I would like to send out a special note of appreciation to all of you who are working at our national marine sanctuaries. Thank you for your great work!

Thanks,

David Kennedy
Assistant Administrator
National Ocean Science

Web Highlight

National Marine Sanctuary System 40th Anniversary: For 40 years, NOAA’s National Marine Sanctuary System has preserved and protected some of the most spectacular and treasured resources in the world’s oceans. Check out our story.

CZMA 40th Anniversary: In the latest Making Waves podcast, Virginia's Coastal Zone Program manager talks about an eelgrass restoration project along Virginia’s Eastern Shore made possible by the Coastal Zone Management Act.

Web Highlight

Around NOS

NOAA to Brief U.S. Ambassador to Panama and Panama Canal Authority Administrator (OR&R)

This week, Office of Response and Restoration staff traveled to Panama to brief the new Panama Canal Authority Administrator and new U.S. Ambassador to Panama on the role of the U.S. National Response Team (NRT) and its activities with the Canal Authority. The Panama Canal is one of the world's busiest strategic waterways and is of major importance to global transportation, trade, and security. Should an oil spill, hazardous material release, or radiological incident occur in the Panama Canal Operating Area, the economic and political effect could be profound. The National Response Team and the Autoridad del Canal de Panamá (ACP) have procedures and practices to facilitate timely and appropriate supplemental assistance from U.S agencies when requested by the ACP in the event of an incident in the Panama Canal Operating Area. These procedures comply with and augment the agreement between the U. S. Department of State, the U.S. Environmental Protection Agency, U. S. Coast Guard, and the ACP signed in April 2002. For more information, contact Ed Levine.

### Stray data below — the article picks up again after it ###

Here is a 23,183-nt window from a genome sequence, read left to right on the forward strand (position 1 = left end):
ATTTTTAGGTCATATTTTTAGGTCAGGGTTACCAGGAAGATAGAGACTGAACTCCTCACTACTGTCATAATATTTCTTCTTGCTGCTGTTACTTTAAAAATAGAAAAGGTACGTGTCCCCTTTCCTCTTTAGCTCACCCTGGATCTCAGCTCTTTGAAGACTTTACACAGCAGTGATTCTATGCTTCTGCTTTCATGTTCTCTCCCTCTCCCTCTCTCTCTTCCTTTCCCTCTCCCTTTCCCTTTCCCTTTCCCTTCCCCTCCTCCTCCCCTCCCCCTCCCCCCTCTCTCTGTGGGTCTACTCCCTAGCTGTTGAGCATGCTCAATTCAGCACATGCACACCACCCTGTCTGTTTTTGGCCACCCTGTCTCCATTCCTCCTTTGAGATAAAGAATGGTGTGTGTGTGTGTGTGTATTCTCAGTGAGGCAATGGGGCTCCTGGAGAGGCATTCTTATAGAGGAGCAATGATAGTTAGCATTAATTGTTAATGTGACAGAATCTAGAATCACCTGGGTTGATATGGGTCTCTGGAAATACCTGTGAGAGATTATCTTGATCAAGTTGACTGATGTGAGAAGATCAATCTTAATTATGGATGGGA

Project Brings Midway Atoll to the Masses via Google Streetview (ONMS)